Rarely does an "EYES ONLY" memorandum to the president leak, even in the post-Woodwardian age. Rarer still does the Secretary of Defense feel compelled to release a statement about the contents of the classified memo on the same day.

But there's an urgent reason why Secretary of Defense Robert Gates put fingers to keyboard today: while the U.S. might indeed lack an "effective long-term strategy" for dealing with Iran's nuclear ambitions, the U.S. has made significant progress on dealing with Iran in the short term, and any sign of ambiguity could jeopardize the effort.

The New York Times sources who revealed my January memo to the National Security Advisor mischaracterized its purpose and content.  With the Administration's pivot to a pressure track on Iran earlier this year, the memo identified next steps in our defense planning process where further interagency discussion and policy decisions would be needed in the months and weeks ahead.  The memo was not intended as a "wake up call" or received as such by the President's national security team.  Rather, it presented a number of questions and proposals intended to contribute to an orderly and timely decision making process.  There should be no confusion by our allies and adversaries that the United States is properly and energetically focused on this question and prepared to act across a board range of contingencies in support of our interests.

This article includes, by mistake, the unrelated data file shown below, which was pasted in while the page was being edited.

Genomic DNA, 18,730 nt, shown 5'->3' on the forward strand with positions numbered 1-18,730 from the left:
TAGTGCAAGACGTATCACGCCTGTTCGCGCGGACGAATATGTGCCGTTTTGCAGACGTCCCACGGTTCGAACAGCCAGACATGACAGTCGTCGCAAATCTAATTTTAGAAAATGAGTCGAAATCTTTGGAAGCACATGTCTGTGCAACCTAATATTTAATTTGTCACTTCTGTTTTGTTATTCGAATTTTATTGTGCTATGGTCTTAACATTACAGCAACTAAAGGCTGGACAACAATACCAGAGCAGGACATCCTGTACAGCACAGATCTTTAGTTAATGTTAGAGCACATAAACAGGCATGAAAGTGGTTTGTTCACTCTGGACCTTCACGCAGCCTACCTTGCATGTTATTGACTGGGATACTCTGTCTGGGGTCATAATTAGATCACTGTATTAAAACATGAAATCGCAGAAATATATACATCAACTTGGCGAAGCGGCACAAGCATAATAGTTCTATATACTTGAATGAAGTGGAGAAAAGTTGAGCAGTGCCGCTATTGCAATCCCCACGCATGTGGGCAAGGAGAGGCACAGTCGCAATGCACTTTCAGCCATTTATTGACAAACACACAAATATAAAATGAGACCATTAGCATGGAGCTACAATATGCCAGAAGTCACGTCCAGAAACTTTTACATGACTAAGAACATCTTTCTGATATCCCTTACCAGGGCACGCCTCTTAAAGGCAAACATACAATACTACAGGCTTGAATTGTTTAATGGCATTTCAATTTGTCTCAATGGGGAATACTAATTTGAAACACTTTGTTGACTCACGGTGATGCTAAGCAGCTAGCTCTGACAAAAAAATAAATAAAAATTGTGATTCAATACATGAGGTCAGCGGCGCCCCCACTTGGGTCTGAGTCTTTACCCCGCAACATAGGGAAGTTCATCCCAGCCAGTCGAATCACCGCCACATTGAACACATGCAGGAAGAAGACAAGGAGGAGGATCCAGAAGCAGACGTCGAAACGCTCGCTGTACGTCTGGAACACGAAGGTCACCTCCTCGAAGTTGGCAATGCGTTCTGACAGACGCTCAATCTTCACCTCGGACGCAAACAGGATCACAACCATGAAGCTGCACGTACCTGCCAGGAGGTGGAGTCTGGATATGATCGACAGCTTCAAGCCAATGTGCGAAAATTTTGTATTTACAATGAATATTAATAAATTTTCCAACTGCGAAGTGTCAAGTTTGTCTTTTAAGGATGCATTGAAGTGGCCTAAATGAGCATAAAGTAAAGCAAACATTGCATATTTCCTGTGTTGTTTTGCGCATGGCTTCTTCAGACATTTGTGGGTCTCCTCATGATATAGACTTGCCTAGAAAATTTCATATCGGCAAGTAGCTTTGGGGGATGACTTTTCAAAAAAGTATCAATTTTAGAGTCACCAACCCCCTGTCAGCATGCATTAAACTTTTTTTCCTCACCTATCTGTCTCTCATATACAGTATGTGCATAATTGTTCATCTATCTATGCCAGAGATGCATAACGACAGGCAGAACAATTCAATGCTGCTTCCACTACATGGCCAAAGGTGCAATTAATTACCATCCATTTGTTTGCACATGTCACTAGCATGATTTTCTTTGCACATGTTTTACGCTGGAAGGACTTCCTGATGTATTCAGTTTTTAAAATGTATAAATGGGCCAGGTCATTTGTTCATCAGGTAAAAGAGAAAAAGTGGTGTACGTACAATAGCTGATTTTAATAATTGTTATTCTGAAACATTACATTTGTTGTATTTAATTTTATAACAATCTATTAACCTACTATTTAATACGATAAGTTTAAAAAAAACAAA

In New York, Adm. Michael Mullen, the chairman of the Joint Chiefs of Staff, told an audience that "what the mainstream of that article talked about...is that we have no policy and that the implication is that we're not working on it. I assure you, this is as complex a problem as there is in our country. And we have expended extraordinary amounts of time and effort to figure that out. To get that right."

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